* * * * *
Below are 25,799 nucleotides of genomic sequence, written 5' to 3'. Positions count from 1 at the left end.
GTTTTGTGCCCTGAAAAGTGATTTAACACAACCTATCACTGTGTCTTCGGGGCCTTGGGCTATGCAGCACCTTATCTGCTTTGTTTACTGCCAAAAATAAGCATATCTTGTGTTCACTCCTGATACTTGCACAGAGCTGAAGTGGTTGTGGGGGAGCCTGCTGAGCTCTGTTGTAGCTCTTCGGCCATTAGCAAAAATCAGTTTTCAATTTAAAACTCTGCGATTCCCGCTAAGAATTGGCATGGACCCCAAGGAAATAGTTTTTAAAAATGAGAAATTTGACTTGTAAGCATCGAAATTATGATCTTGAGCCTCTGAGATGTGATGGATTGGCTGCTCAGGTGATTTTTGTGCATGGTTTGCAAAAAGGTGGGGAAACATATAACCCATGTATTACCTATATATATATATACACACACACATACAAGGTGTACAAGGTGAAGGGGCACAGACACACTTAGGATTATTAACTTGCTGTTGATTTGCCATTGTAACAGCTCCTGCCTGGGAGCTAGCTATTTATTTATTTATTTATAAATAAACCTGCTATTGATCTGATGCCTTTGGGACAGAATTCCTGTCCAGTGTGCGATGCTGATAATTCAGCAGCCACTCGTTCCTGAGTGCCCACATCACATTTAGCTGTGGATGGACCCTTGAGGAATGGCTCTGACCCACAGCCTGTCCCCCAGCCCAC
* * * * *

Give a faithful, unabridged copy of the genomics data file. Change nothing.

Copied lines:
Below are 25,799 nucleotides of genomic sequence, written 5' to 3'. Positions count from 1 at the left end.
GTTTTGTGCCCTGAAAAGTGATTTAACACAACCTATCACTGTGTCTTCGGGGCCTTGGGCTATGCAGCACCTTATCTGCTTTGTTTACTGCCAAAAATAAGCATATCTTGTGTTCACTCCTGATACTTGCACAGAGCTGAAGTGGTTGTGGGGGAGCCTGCTGAGCTCTGTTGTAGCTCTTCGGCCATTAGCAAAAATCAGTTTTCAATTTAAAACTCTGCGATTCCCGCTAAGAATTGGCATGGACCCCAAGGAAATAGTTTTTAAAAATGAGAAATTTGACTTGTAAGCATCGAAATTATGATCTTGAGCCTCTGAGATGTGATGGATTGGCTGCTCAGGTGATTTTTGTGCATGGTTTGCAAAAAGGTGGGGAAACATATAACCCATGTATTACCTATATATATATATACACACACACATACAAGGTGTACAAGGTGAAGGGGCACAGACACACTTAGGATTATTAACTTGCTGTTGATTTGCCATTGTAACAGCTCCTGCCTGGGAGCTAGCTATTTATTTATTTATTTATAAATAAACCTGCTATTGATCTGATGCCTTTGGGACAGAATTCCTGTCCAGTGTGCGATGCTGATAATTCAGCAGCCACTCGTTCCTGAGTGCCCACATCACATTTAGCTGTGGATGGACCCTTGAGGAATGGCTCTGACCCACAGCCTGTCCCCCAGCCCAC